Themes and SDGs
Applicants to the INSPIRE programme must take an interdisciplinary approach by developing a research proposal that combines at least one of APC’s four core thematic areas with at least one relevant global challenge.
Global Societal Challenges
Fellows must choose a global societal challenge that aligns with the APC's research thematic focus.
APC is committed to research that aligns closely with the United Nations Sustainable Development Goals (SDGs).
INSPIRE seeks to tackle this deficit by developing a cohort of ERs that consider the practical applications of their research for promoting innovative solutions to global challenges by combining research into the Microbiome and solutions to global challenges relating to food and health (e.g AMR / NCDs or those highlighted by the SDGs).
There is a worldwide shift towards sustainable development in business and society, also articulated in international policy agreements including the UN Sustainable Development Goals (SDGs) and Paris Climate Agreement. INSPIRE aligns with the UN Decade of Action on Nutrition and delivery of the 2030 Agenda, stakeholders from every sector are beginning to take action and systemically change behaviours. An evidence-based food systems approach has the potential to facilitate human and planetary health.
INSPIRE aims to release 20 highly trained interdisciplinary researchers into the international industry, policy and academic arena addressing global societal and planetary challenges. The programme will try to break down silos between public, policy and industry to tackle global societal challenges which are increasingly becoming a requirement for new hires outside of academia.
INSPIRE will leverage our leading reputation on solutions for Food, AMR, NCDs and strengthen our cross-cutting efforts to support solving challenges prioritised by the SDGs.
Fellows must choose a global societal challenge that aligns with the APC's research thematic focus. The following are relevant to APCs thematic areas.
Sustainable development. In 2015, the United Nations members adopted 2030 Agenda for Sustainable Development, which highlighted interconnectedness between people and planet, now and into the future. Sustainable Development is increasingly becoming a priority consideration for policy makers and business leaders, but numerous reports show that there is disconnect between market demand and availability qualified applicants. This topic is cross cutting across all four of APCs research thematic areas.
Non-communicable diseases (NCDs), also known as chronic diseases, tend to be of long duration and are the result of a combination of genetic, physiological, environmental and behaviours factors. According to the World Health Organisation (2018), NCDs are the leading cause of death in the world, representing 71% of all deaths globally (killing 41 million people each year). APC’s research looks at how gut bacteria interacts with the four main types of non-communicable diseases, which are cardiovascular diseases (like heart attacks and stroke), cancer, chronic respiratory diseases (such as chronic obstructed pulmonary disease and asthma) and diabetes. This also aligns with SDG target 3.4, which aims to reduce by one-third premature mortality from NCDs through prevention and treatment. This topic is cross cutting across all four of APCs research thematic research focus.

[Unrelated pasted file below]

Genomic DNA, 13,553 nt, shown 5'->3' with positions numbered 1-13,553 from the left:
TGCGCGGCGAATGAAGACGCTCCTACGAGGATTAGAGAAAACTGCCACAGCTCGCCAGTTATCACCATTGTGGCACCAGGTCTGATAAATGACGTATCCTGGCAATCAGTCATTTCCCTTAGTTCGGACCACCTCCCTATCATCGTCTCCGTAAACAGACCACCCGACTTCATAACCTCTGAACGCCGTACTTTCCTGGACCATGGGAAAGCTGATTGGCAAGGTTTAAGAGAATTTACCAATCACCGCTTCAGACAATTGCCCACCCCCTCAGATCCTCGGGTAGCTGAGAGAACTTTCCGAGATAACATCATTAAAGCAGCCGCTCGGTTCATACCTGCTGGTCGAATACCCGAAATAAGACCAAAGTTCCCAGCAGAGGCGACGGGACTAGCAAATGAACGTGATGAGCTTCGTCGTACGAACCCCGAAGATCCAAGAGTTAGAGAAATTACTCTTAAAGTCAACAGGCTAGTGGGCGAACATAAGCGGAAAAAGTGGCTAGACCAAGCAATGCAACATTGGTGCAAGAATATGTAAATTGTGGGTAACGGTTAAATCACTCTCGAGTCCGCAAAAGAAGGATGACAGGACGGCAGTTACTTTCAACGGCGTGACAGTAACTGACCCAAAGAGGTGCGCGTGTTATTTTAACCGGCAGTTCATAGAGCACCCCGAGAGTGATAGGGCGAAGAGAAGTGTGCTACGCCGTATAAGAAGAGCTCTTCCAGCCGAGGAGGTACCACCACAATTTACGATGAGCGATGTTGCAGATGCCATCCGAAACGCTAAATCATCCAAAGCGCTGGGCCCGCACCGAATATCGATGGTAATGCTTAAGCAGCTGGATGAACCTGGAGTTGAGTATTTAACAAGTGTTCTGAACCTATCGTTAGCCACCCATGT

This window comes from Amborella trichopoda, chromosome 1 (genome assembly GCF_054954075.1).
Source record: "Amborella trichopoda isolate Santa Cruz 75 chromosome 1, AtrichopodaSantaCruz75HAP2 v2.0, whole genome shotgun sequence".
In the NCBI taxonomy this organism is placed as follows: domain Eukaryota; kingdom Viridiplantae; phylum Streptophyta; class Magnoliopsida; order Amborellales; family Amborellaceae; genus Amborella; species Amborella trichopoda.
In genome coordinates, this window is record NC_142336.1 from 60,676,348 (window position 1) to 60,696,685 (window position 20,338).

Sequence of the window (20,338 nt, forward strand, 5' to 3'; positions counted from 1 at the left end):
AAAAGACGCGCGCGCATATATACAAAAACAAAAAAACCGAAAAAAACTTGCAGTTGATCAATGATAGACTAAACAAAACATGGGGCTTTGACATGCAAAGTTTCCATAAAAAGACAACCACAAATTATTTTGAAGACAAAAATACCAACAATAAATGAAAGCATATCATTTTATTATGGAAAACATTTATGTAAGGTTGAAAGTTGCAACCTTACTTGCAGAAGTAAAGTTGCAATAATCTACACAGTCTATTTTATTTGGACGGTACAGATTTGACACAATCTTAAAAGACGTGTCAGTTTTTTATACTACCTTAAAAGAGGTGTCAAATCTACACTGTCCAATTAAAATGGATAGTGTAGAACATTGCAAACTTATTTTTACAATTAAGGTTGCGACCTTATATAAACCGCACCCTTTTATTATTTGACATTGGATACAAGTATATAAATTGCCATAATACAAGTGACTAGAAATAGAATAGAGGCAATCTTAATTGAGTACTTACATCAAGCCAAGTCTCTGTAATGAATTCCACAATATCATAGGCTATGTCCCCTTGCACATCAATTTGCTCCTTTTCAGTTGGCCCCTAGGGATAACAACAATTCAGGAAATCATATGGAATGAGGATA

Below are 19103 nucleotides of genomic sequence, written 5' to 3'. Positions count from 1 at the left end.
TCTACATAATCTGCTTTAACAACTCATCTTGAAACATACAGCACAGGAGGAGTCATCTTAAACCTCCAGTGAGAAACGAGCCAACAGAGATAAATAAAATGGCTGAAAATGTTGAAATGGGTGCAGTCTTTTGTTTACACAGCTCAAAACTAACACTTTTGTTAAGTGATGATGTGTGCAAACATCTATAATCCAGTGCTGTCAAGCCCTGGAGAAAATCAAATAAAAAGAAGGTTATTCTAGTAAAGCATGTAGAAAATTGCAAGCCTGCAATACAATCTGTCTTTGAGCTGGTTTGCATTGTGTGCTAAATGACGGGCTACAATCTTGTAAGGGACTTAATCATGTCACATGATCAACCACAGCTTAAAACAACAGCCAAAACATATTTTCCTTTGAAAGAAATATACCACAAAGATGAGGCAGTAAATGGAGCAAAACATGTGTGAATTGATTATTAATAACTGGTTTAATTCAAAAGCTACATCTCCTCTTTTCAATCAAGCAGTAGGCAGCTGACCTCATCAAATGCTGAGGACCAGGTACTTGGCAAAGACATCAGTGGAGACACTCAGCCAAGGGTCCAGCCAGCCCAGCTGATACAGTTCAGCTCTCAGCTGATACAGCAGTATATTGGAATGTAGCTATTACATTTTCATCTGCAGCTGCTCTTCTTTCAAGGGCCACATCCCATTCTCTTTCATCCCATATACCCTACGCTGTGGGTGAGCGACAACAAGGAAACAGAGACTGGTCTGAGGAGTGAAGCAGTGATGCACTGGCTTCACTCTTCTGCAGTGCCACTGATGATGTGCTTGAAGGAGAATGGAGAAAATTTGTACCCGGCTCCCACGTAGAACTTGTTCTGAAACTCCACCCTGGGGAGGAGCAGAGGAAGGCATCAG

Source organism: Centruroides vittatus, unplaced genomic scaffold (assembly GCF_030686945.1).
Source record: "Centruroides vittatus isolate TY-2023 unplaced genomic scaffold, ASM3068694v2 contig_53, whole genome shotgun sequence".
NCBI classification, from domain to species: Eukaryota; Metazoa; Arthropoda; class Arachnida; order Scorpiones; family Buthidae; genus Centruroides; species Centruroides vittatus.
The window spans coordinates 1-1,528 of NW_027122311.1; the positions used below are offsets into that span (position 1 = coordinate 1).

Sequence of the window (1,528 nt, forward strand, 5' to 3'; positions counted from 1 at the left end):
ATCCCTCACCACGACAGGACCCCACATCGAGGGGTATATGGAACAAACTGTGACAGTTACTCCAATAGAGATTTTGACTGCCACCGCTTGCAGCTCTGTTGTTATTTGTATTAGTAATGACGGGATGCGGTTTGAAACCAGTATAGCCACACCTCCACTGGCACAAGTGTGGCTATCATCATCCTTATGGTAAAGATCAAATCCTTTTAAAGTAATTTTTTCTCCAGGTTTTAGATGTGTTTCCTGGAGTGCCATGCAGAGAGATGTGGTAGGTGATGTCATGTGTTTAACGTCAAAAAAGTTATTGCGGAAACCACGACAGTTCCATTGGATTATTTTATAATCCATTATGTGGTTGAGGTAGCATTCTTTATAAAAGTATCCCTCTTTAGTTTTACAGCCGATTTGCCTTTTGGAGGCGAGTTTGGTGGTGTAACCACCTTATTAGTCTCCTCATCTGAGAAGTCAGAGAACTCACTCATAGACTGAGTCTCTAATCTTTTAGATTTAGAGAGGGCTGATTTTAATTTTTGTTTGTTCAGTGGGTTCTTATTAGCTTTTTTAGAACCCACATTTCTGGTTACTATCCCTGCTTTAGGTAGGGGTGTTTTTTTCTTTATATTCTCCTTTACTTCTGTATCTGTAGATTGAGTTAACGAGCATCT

Antimicrobial resistance (AMR) has been identified as one of the most pressing human health concerns worldwide. Public health organizations uniformly agree that tracking its emergence and prevalence is critical to minimize the threat to human health. Indiscriminate use of antibiotics in the last few decades in humans and animals has led the World Health Organization to warn of a “post-anti-biotic era” as treatments become ineffective and infections persist in the body. It is estimated that AMR is responsible for 33,000 deaths per year in the EU and globally 10 million deaths per year are projected between 2015 and 2050 if current infection and resistance trends are not reversed.
Sustainable food system (SFS): is a food system that delivers food security and nutrition for all in such a way that the economic, social and environmental bases to generate food security and nutrition for future generations are not compromised. This means that it is profitable throughout (economic sustainability), it has broad-based benefits for society (social sustainability) and it has a positive or neutral impact on the natural environment (environmental sustainability). This SDG spans 5 areas: 1) Putting data within reach to support the transition to sustainable food systems; 2) Promoting evidence-based policy making and policy alignment; 3) Bolstering public-private collaboration in sustainable food systems development; 4) Facilitating local knowledge-building and knowledge-sharing and 5) Supporting countries in preventing and mitigating risks
This project is co-funded by the European Union's Horizon 2020 programme under the Marie Skłodowska–Curie Grant agreement No. 101034270.